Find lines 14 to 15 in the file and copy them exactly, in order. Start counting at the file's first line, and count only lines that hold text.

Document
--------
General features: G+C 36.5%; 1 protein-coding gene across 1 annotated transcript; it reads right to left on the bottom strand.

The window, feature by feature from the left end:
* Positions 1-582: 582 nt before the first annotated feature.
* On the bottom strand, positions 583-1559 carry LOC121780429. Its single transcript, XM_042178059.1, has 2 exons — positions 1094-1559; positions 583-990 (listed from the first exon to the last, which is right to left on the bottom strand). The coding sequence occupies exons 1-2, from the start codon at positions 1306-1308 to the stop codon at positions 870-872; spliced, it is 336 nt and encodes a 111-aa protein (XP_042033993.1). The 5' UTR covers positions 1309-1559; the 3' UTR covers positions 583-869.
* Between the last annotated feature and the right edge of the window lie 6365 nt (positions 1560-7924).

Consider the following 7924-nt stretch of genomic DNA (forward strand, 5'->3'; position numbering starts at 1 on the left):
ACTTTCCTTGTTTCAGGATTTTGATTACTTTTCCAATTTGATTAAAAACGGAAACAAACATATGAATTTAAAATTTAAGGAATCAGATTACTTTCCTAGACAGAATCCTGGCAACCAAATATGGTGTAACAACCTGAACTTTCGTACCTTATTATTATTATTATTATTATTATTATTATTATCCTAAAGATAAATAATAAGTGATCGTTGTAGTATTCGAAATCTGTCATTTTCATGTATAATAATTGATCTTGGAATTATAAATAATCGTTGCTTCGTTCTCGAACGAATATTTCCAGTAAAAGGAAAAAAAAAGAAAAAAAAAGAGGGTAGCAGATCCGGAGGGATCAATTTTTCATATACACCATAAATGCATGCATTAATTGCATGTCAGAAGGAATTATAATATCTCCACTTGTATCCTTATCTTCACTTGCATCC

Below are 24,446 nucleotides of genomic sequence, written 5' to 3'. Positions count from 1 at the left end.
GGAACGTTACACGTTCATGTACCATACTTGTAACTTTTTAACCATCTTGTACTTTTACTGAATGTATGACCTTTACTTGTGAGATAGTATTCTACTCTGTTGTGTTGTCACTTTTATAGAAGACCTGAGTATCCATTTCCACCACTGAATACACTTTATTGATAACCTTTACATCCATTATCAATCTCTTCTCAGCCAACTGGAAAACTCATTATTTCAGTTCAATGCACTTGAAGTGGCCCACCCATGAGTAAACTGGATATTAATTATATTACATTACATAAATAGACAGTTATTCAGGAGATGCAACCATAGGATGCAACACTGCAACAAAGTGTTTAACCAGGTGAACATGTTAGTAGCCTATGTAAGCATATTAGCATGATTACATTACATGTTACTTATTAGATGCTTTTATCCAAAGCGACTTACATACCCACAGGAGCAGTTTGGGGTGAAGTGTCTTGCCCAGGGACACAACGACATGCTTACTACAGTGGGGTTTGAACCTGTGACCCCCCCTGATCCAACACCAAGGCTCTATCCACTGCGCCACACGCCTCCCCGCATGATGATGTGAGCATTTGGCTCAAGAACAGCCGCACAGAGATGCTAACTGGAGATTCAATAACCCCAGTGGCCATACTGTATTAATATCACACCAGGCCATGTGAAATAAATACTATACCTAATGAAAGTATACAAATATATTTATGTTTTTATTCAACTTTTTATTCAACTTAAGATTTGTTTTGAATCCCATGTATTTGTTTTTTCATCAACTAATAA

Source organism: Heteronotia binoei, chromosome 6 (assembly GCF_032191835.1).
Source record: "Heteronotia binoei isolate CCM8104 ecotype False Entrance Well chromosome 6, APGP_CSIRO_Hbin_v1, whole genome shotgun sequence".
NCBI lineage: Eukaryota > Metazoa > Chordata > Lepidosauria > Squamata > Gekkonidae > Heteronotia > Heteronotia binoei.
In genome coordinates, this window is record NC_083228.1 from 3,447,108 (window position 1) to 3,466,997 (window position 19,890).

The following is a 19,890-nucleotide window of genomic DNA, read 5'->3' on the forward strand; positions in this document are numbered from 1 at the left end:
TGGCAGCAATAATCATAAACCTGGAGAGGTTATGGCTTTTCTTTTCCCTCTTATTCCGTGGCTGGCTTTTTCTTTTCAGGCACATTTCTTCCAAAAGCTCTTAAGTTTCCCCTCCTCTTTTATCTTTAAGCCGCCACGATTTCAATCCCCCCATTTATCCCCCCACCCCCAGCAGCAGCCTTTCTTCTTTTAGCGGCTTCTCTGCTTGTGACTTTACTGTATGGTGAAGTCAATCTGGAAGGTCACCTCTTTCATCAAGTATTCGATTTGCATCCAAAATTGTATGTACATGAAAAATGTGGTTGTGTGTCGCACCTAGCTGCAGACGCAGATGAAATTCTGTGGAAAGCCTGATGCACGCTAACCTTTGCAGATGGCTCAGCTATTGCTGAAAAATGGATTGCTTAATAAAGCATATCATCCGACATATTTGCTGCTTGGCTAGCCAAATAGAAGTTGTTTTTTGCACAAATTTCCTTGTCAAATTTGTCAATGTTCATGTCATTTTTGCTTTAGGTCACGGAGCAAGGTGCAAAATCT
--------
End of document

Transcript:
The following is a 19,890-nucleotide window of genomic DNA, read 5'->3' on the forward strand; positions in this document are numbered from 1 at the left end:
TGGCAGCAATAATCATAAACCTGGAGAGGTTATGGCTTTTCTTTTCCCTCTTATTCCGTGGCTGGCTTTTTCTTTTCAGGCACATTTCTTCCAAAAGCTCTTAAGTTTCCCCTCCTCTTTTATCTTTAAGCCGCCACGATTTCAATCCCCCCATTTATCCCCCCACCCCCAGCAGCAGCCTTTCTTCTTTTAGCGGCTTCTCTGCTTGTGACTTTACTGTATGGTGAAGTCAATCTGGAAGGTCACCTCTTTCATCAAGTATTCGATTTGCATCCAAAATTGTATGTACATGAAAAATGTGGTTGTGTGTCGCACCTAGCTGCAGACGCAGATGAAATTCTGTGGAAAGCCTGATGCACGCTAACCTTTGCAGATGGCTCAGCTATTGCTGAAAAATGGATTGCTTAATAAAGCATATCATCCGACATATTTGCTGCTTGGCTAGCCAAATAGAAGTTGTTTTTTGCACAAATTTCCTTGTCAAATTTGTCAATGTTCATGTCATTTTTGCTTTAGGTCACGGAGCAAGGTGCAAAATCT